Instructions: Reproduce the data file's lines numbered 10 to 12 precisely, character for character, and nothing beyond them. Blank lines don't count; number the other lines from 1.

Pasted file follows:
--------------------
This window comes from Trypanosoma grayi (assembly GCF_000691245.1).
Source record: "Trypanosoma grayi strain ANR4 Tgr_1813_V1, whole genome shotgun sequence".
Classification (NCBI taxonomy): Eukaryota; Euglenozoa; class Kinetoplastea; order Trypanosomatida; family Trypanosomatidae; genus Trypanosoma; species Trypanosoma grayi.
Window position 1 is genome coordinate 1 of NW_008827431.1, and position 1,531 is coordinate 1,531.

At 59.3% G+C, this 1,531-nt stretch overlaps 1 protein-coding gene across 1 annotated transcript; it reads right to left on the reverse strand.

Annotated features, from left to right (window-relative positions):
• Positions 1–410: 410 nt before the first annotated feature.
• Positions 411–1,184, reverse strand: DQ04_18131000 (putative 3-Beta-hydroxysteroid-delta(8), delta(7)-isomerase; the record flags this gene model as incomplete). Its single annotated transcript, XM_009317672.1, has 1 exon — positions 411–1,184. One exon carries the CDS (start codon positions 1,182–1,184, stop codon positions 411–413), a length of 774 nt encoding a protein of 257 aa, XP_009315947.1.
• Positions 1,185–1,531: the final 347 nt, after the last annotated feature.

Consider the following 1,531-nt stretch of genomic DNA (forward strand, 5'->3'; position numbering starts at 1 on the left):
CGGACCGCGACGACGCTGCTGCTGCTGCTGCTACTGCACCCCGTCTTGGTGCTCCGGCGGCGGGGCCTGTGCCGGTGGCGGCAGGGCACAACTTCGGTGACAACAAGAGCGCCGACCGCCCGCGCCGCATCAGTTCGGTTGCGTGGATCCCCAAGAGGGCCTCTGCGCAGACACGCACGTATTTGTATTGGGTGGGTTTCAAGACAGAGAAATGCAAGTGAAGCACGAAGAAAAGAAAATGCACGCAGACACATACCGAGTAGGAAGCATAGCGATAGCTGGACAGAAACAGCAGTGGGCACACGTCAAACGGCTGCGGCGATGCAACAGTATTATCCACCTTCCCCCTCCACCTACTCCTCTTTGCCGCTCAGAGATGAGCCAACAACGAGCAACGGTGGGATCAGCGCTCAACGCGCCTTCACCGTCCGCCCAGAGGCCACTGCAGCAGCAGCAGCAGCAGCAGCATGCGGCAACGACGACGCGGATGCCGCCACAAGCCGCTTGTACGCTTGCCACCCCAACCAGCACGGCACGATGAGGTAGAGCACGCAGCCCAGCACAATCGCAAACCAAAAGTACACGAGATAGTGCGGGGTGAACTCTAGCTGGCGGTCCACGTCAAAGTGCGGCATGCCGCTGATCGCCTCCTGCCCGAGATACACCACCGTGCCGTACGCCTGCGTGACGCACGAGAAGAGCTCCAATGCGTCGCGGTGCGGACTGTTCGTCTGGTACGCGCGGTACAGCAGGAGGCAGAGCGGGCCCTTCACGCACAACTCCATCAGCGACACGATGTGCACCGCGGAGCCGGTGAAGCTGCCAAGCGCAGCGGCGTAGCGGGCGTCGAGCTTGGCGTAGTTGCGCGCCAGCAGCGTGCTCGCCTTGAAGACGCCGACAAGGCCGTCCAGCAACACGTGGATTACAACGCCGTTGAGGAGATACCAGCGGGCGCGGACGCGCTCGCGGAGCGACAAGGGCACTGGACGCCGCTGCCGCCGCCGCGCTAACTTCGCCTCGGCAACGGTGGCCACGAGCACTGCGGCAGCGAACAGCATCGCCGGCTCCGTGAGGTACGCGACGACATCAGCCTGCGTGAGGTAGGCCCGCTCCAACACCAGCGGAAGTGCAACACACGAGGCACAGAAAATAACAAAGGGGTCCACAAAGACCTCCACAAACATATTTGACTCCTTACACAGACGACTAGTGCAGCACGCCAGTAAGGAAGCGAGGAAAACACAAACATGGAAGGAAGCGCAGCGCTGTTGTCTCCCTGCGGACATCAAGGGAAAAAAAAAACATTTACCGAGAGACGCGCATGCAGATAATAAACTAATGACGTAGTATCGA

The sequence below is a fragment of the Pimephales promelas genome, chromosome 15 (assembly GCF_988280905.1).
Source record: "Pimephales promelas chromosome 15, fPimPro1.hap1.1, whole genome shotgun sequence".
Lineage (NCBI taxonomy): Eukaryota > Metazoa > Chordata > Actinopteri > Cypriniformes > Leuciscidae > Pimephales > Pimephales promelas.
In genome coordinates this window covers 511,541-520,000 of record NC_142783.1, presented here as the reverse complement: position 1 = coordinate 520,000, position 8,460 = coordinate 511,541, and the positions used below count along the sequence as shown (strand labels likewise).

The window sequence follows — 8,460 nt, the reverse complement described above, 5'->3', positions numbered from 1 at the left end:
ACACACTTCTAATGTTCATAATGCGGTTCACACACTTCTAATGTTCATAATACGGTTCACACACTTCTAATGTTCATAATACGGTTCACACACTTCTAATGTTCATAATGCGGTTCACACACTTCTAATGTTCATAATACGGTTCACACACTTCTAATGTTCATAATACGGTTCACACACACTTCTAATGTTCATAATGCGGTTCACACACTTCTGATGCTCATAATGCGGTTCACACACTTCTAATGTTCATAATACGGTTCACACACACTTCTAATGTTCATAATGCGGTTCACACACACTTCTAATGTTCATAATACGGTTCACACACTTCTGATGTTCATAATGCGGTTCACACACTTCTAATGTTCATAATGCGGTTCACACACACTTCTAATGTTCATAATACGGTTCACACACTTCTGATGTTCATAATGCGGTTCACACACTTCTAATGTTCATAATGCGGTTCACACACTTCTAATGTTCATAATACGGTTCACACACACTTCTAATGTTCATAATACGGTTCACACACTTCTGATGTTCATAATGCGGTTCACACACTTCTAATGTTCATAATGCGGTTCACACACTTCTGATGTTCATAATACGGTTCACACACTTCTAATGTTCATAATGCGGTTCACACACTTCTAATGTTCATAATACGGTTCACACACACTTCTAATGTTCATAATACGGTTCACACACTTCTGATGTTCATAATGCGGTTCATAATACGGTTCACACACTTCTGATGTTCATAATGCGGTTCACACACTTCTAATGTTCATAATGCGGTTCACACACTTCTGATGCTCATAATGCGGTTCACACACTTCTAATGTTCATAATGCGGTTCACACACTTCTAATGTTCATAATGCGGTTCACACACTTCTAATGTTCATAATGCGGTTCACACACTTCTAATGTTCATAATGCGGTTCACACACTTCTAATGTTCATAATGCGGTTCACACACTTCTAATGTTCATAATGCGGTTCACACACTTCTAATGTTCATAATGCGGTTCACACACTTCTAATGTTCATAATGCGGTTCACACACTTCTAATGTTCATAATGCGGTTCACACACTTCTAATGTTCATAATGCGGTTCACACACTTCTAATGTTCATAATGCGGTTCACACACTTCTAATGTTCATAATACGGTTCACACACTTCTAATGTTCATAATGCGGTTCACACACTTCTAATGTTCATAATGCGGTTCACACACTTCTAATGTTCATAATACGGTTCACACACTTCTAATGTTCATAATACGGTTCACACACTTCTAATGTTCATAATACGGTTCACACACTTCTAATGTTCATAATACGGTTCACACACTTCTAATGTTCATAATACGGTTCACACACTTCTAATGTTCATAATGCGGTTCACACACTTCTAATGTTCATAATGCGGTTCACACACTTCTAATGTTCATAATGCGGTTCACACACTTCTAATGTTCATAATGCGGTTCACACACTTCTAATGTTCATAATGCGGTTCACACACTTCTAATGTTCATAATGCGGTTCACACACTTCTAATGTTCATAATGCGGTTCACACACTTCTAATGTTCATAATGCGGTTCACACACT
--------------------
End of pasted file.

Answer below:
Consider the following 1,531-nt stretch of genomic DNA (forward strand, 5'->3'; position numbering starts at 1 on the left):
CGGACCGCGACGACGCTGCTGCTGCTGCTGCTACTGCACCCCGTCTTGGTGCTCCGGCGGCGGGGCCTGTGCCGGTGGCGGCAGGGCACAACTTCGGTGACAACAAGAGCGCCGACCGCCCGCGCCGCATCAGTTCGGTTGCGTGGATCCCCAAGAGGGCCTCTGCGCAGACACGCACGTATTTGTATTGGGTGGGTTTCAAGACAGAGAAATGCAAGTGAAGCACGAAGAAAAGAAAATGCACGCAGACACATACCGAGTAGGAAGCATAGCGATAGCTGGACAGAAACAGCAGTGGGCACACGTCAAACGGCTGCGGCGATGCAACAGTATTATCCACCTTCCCCCTCCACCTACTCCTCTTTGCCGCTCAGAGATGAGCCAACAACGAGCAACGGTGGGATCAGCGCTCAACGCGCCTTCACCGTCCGCCCAGAGGCCACTGCAGCAGCAGCAGCAGCAGCAGCATGCGGCAACGACGACGCGGATGCCGCCACAAGCCGCTTGTACGCTTGCCACCCCAACCAGCACGGCACGATGAGGTAGAGCACGCAGCCCAGCACAATCGCAAACCAAAAGTACACGAGATAGTGCGGGGTGAACTCTAGCTGGCGGTCCACGTCAAAGTGCGGCATGCCGCTGATCGCCTCCTGCCCGAGATACACCACCGTGCCGTACGCCTGCGTGACGCACGAGAAGAGCTCCAATGCGTCGCGGTGCGGACTGTTCGTCTGGTACGCGCGGTACAGCAGGAGGCAGAGCGGGCCCTTCACGCACAACTCCATCAGCGACACGATGTGCACCGCGGAGCCGGTGAAGCTGCCAAGCGCAGCGGCGTAGCGGGCGTCGAGCTTGGCGTAGTTGCGCGCCAGCAGCGTGCTCGCCTTGAAGACGCCGACAAGGCCGTCCAGCAACACGTGGATTACAACGCCGTTGAGGAGATACCAGCGGGCGCGGACGCGCTCGCGGAGCGACAAGGGCACTGGACGCCGCTGCCGCCGCCGCGCTAACTTCGCCTCGGCAACGGTGGCCACGAGCACTGCGGCAGCGAACAGCATCGCCGGCTCCGTGAGGTACGCGACGACATCAGCCTGCGTGAGGTAGGCCCGCTCCAACACCAGCGGAAGTGCAACACACGAGGCACAGAAAATAACAAAGGGGTCCACAAAGACCTCCACAAACATATTTGACTCCTTACACAGACGACTAGTGCAGCACGCCAGTAAGGAAGCGAGGAAAACACAAACATGGAAGGAAGCGCAGCGCTGTTGTCTCCCTGCGGACATCAAGGGAAAAAAAAAACATTTACCGAGAGACGCGCATGCAGATAATAAACTAATGACGTAGTATCGA

The sequence below is a fragment of the Pimephales promelas genome, chromosome 15 (assembly GCF_988280905.1).